Time, Life, and Myself

Adan Jaramillo wrote this during our In-School’s program at Mission High School. It was published in the Mission Magazine Summer Edition 2008, which features Ms. McKamey’s Senior class.

The bells of the church can be heard in the distance, home dry and hot as an oven. This is part of my daily life here in Mexico: my grandma cooking in the kitchen, my grandpa laying on the sofa watching TV, my brother Tono playing in the dirt with me, as I wonder what my mom and dad are doing and when are they coming back. Wishing to have them and my family I dream of, the family we were disappears in the blink of an eye.

7:00am (Noisy alarm)
“Tono shut the alarm! Tono turn it off!” Tono replied, “No! You get up and do it.” I hate getting up so early for school, but not because of the location. It’s pretty close, about two blocks away. It’s nothing compared to where I lived before. I used to get up at this same time. I would rush, leaving early to take the bus and train across the city to get to school. Now having school so close makes me feel like I’m lord of time. I can easily get there early, so it’s ironic that I’m late for school. My mom yells every morning, rushing us, making breakfast for us, yet I don’t know if I should be happy or depressed by having my family back. Dad is sleeping; I don’t think I have seen him awake since two Mondays ago. He is always working, and gets home too late for me to talk to him. Marisol is turning four years old today, and Tono and I have been in Mexico. Actually, I can’t believe that I am already receiving compliments on my writings and pronunciation in English. In this new school year I’m going to put in a lot of effort, and transcend last year’s mistakes.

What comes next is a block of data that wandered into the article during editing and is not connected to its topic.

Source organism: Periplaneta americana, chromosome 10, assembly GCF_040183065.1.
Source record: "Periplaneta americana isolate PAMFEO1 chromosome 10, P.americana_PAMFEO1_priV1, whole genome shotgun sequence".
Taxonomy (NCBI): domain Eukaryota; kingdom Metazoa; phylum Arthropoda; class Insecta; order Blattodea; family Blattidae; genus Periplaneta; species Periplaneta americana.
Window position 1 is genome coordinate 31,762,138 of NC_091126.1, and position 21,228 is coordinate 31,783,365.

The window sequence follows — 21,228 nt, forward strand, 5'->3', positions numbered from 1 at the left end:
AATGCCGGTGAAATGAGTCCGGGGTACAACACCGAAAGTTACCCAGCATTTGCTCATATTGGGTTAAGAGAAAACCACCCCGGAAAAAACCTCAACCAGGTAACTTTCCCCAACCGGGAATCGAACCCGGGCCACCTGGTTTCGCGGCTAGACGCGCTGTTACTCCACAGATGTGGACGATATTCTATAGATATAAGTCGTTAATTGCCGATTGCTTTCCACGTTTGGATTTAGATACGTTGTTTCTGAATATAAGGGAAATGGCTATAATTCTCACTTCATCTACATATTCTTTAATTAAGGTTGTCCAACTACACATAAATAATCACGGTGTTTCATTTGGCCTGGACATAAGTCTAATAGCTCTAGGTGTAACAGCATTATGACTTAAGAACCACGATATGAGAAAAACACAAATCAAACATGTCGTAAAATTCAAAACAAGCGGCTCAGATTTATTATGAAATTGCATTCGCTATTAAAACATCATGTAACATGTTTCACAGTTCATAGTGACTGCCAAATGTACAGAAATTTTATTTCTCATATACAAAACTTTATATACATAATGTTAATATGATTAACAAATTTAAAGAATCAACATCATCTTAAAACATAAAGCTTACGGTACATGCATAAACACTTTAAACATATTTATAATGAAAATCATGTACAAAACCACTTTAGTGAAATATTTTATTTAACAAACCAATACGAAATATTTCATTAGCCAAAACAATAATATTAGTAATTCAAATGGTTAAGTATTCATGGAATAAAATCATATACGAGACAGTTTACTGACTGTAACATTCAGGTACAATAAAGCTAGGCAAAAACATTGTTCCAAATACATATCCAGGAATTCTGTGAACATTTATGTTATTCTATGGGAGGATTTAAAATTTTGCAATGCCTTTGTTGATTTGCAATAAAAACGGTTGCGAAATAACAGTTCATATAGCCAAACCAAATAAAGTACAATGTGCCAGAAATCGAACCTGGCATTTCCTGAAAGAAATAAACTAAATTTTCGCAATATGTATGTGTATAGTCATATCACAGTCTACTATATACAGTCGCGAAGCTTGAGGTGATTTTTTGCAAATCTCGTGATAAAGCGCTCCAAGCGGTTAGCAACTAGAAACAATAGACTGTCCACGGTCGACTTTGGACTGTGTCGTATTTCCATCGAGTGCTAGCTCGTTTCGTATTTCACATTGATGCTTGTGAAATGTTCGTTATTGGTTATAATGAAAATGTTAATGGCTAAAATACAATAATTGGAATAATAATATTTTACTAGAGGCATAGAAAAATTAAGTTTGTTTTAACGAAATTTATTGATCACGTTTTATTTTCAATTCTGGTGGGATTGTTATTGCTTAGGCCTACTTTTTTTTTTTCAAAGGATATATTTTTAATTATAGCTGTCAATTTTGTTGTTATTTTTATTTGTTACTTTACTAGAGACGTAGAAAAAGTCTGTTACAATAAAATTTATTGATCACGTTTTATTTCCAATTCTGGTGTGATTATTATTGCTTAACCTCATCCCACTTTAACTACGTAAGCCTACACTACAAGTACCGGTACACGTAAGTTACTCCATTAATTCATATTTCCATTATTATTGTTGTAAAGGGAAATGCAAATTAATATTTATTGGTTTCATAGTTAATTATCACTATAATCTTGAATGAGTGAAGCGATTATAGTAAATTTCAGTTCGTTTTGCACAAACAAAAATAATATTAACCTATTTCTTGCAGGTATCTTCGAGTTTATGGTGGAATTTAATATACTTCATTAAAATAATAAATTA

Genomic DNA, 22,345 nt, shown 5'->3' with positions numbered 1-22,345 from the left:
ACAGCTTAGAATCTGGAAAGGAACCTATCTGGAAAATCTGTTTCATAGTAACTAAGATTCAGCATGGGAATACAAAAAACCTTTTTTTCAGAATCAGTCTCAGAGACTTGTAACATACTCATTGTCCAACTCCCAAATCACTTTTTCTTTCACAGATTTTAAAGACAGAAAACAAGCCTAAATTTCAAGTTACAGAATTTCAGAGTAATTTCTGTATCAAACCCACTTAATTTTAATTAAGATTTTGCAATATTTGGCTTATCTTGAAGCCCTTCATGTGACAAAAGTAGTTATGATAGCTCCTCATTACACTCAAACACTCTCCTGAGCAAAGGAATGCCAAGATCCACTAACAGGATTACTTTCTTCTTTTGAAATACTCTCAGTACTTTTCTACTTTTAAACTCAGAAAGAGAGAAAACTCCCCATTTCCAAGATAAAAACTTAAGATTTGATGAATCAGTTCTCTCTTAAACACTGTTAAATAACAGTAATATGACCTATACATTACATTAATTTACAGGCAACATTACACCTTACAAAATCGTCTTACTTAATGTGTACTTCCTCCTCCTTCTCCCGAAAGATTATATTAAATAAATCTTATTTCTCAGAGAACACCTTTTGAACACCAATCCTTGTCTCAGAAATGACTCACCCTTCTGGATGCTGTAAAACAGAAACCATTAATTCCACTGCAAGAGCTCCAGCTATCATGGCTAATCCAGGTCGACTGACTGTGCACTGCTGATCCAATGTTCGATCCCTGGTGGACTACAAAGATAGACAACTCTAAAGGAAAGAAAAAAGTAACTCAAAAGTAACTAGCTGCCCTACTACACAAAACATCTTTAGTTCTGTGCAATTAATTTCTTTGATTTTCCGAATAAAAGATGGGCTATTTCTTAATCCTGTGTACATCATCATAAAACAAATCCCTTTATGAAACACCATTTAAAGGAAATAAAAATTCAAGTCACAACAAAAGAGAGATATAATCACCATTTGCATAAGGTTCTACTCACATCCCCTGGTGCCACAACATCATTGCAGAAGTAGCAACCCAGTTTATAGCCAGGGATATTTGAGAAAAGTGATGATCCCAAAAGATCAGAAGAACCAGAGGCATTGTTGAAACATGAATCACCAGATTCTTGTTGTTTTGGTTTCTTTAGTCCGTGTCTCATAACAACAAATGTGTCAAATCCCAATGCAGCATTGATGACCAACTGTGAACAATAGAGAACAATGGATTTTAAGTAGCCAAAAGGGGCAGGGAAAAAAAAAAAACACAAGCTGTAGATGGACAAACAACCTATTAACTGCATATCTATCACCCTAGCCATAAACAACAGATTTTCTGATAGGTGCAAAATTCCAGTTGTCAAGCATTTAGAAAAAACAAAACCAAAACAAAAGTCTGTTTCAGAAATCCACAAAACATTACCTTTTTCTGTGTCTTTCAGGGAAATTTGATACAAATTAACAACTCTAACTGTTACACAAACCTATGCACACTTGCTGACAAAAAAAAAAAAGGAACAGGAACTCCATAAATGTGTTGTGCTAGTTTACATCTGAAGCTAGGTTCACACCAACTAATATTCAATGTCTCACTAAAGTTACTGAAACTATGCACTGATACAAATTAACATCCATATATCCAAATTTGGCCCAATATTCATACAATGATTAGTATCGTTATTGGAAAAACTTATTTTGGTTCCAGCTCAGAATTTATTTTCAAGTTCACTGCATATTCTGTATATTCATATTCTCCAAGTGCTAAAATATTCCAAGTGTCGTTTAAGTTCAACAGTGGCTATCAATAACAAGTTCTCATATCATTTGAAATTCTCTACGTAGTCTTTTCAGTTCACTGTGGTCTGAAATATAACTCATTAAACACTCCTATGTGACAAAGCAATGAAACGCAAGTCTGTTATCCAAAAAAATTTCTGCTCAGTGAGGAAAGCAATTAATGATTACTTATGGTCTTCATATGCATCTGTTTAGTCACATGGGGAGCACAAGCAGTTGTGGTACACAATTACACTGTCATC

Crystal light blue lake, the tranquility of the breeze, and powerful sunlight piercing the thick green trees. There is nothing more peaceful at this moment than spending time with your loved one, looking at her straight in the eyes, submerged in our world. At this moment nothing matters, it’s just the boat, the moon, and us. The moon seems to love watching us, as if it takes care of us through day and night. The wind whispers to me, asking me to tell her something; she sighed, hugged my arm and got closer. I think she is right, the way our hands interlace hasn’t been attempted before. Therefore, this means a lot to her. I moisten my lips, inhale air, exhale sharply, and lethal love phrases stab the heart, releasing a new stronger woman that would stay with me.

Good memories are meant to be place on a pedestal where you can easily reach them when you most need them. I keep mine in a chest, and I like to share them with people to show them that they should forget bad memories and keep the good ones to be happy in life. Life isn’t easy, but if you try, you can make it less complicated.

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